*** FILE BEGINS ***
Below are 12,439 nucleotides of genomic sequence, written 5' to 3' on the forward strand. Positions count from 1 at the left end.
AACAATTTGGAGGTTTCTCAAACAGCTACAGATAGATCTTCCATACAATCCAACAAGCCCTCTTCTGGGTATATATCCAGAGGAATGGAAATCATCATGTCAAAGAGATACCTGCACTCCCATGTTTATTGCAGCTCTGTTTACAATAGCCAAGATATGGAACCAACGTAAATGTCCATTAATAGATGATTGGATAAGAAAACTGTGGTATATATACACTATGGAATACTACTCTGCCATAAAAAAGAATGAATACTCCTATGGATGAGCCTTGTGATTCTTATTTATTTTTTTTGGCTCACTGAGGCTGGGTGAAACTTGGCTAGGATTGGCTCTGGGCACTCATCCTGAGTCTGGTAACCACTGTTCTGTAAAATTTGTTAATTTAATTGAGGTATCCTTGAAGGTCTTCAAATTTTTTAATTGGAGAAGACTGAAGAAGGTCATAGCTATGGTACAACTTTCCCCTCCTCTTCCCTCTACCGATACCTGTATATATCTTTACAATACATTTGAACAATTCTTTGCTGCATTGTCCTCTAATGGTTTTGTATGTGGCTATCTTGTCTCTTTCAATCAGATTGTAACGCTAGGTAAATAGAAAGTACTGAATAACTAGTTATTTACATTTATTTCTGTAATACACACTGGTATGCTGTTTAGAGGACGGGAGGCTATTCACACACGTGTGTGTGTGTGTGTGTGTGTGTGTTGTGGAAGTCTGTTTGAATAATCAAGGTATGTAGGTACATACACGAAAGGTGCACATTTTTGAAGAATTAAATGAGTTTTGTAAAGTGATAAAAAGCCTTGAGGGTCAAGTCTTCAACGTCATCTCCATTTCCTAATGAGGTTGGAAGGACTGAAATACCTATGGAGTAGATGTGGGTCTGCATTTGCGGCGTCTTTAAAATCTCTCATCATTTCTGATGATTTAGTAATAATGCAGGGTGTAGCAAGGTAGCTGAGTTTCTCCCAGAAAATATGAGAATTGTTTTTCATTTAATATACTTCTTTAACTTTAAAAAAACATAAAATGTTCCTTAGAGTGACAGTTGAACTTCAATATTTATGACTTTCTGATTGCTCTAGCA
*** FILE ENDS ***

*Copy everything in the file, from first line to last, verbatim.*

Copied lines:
Below are 12,439 nucleotides of genomic sequence, written 5' to 3' on the forward strand. Positions count from 1 at the left end.
AACAATTTGGAGGTTTCTCAAACAGCTACAGATAGATCTTCCATACAATCCAACAAGCCCTCTTCTGGGTATATATCCAGAGGAATGGAAATCATCATGTCAAAGAGATACCTGCACTCCCATGTTTATTGCAGCTCTGTTTACAATAGCCAAGATATGGAACCAACGTAAATGTCCATTAATAGATGATTGGATAAGAAAACTGTGGTATATATACACTATGGAATACTACTCTGCCATAAAAAAGAATGAATACTCCTATGGATGAGCCTTGTGATTCTTATTTATTTTTTTTGGCTCACTGAGGCTGGGTGAAACTTGGCTAGGATTGGCTCTGGGCACTCATCCTGAGTCTGGTAACCACTGTTCTGTAAAATTTGTTAATTTAATTGAGGTATCCTTGAAGGTCTTCAAATTTTTTAATTGGAGAAGACTGAAGAAGGTCATAGCTATGGTACAACTTTCCCCTCCTCTTCCCTCTACCGATACCTGTATATATCTTTACAATACATTTGAACAATTCTTTGCTGCATTGTCCTCTAATGGTTTTGTATGTGGCTATCTTGTCTCTTTCAATCAGATTGTAACGCTAGGTAAATAGAAAGTACTGAATAACTAGTTATTTACATTTATTTCTGTAATACACACTGGTATGCTGTTTAGAGGACGGGAGGCTATTCACACACGTGTGTGTGTGTGTGTGTGTGTGTGTTGTGGAAGTCTGTTTGAATAATCAAGGTATGTAGGTACATACACGAAAGGTGCACATTTTTGAAGAATTAAATGAGTTTTGTAAAGTGATAAAAAGCCTTGAGGGTCAAGTCTTCAACGTCATCTCCATTTCCTAATGAGGTTGGAAGGACTGAAATACCTATGGAGTAGATGTGGGTCTGCATTTGCGGCGTCTTTAAAATCTCTCATCATTTCTGATGATTTAGTAATAATGCAGGGTGTAGCAAGGTAGCTGAGTTTCTCCCAGAAAATATGAGAATTGTTTTTCATTTAATATACTTCTTTAACTTTAAAAAAACATAAAATGTTCCTTAGAGTGACAGTTGAACTTCAATATTTATGACTTTCTGATTGCTCTAGCA